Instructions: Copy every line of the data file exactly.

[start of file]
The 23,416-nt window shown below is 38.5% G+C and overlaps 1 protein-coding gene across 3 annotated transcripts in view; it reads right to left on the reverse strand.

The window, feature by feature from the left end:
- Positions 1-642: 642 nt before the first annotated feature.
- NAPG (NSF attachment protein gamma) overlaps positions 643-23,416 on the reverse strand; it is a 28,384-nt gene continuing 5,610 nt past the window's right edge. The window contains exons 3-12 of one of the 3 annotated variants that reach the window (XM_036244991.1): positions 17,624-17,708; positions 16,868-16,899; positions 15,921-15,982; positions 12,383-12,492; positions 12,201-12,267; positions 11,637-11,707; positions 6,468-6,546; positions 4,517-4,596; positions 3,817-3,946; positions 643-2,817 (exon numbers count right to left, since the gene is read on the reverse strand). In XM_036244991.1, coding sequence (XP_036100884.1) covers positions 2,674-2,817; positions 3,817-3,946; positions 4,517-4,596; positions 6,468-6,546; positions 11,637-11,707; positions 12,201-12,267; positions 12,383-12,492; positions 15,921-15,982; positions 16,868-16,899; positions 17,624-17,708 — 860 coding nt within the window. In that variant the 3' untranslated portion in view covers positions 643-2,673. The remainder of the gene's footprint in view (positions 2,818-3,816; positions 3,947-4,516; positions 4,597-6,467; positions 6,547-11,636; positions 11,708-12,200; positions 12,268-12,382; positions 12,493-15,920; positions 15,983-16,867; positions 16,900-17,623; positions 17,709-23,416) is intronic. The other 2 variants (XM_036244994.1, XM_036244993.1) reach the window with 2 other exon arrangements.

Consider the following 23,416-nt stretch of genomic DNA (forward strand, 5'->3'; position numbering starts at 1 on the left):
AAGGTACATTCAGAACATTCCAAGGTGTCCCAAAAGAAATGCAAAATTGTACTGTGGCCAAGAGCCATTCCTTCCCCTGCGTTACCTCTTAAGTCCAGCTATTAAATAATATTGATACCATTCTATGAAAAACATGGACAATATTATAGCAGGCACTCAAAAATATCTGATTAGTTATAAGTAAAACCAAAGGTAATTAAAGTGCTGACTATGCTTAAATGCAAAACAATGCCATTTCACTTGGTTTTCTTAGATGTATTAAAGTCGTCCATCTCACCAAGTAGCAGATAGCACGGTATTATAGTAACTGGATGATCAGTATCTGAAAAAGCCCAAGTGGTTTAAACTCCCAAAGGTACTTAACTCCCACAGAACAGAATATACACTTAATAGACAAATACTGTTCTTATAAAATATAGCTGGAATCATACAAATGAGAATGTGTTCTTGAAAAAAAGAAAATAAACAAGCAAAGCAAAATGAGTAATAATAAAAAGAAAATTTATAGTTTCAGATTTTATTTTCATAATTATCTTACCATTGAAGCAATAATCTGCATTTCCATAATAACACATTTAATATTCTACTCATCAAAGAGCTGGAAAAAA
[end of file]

The 23,416-nt window shown below is 38.5% G+C and overlaps 1 protein-coding gene across 3 annotated transcripts in view; it reads right to left on the reverse strand.

The window, feature by feature from the left end:
- Positions 1-642: 642 nt before the first annotated feature.
- NAPG (NSF attachment protein gamma) overlaps positions 643-23,416 on the reverse strand; it is a 28,384-nt gene continuing 5,610 nt past the window's right edge. The window contains exons 3-12 of one of the 3 annotated variants that reach the window (XM_036244991.1): positions 17,624-17,708; positions 16,868-16,899; positions 15,921-15,982; positions 12,383-12,492; positions 12,201-12,267; positions 11,637-11,707; positions 6,468-6,546; positions 4,517-4,596; positions 3,817-3,946; positions 643-2,817 (exon numbers count right to left, since the gene is read on the reverse strand). In XM_036244991.1, coding sequence (XP_036100884.1) covers positions 2,674-2,817; positions 3,817-3,946; positions 4,517-4,596; positions 6,468-6,546; positions 11,637-11,707; positions 12,201-12,267; positions 12,383-12,492; positions 15,921-15,982; positions 16,868-16,899; positions 17,624-17,708 — 860 coding nt within the window. In that variant the 3' untranslated portion in view covers positions 643-2,673. The remainder of the gene's footprint in view (positions 2,818-3,816; positions 3,947-4,516; positions 4,597-6,467; positions 6,547-11,636; positions 11,708-12,200; positions 12,268-12,382; positions 12,493-15,920; positions 15,983-16,867; positions 16,900-17,623; positions 17,709-23,416) is intronic. The other 2 variants (XM_036244994.1, XM_036244993.1) reach the window with 2 other exon arrangements.

Consider the following 23,416-nt stretch of genomic DNA (forward strand, 5'->3'; position numbering starts at 1 on the left):
AAGGTACATTCAGAACATTCCAAGGTGTCCCAAAAGAAATGCAAAATTGTACTGTGGCCAAGAGCCATTCCTTCCCCTGCGTTACCTCTTAAGTCCAGCTATTAAATAATATTGATACCATTCTATGAAAAACATGGACAATATTATAGCAGGCACTCAAAAATATCTGATTAGTTATAAGTAAAACCAAAGGTAATTAAAGTGCTGACTATGCTTAAATGCAAAACAATGCCATTTCACTTGGTTTTCTTAGATGTATTAAAGTCGTCCATCTCACCAAGTAGCAGATAGCACGGTATTATAGTAACTGGATGATCAGTATCTGAAAAAGCCCAAGTGGTTTAAACTCCCAAAGGTACTTAACTCCCACAGAACAGAATATACACTTAATAGACAAATACTGTTCTTATAAAATATAGCTGGAATCATACAAATGAGAATGTGTTCTTGAAAAAAAGAAAATAAACAAGCAAAGCAAAATGAGTAATAATAAAAAGAAAATTTATAGTTTCAGATTTTATTTTCATAATTATCTTACCATTGAAGCAATAATCTGCATTTCCATAATAACACATTTAATATTCTACTCATCAAAGAGCTGGAAAAAA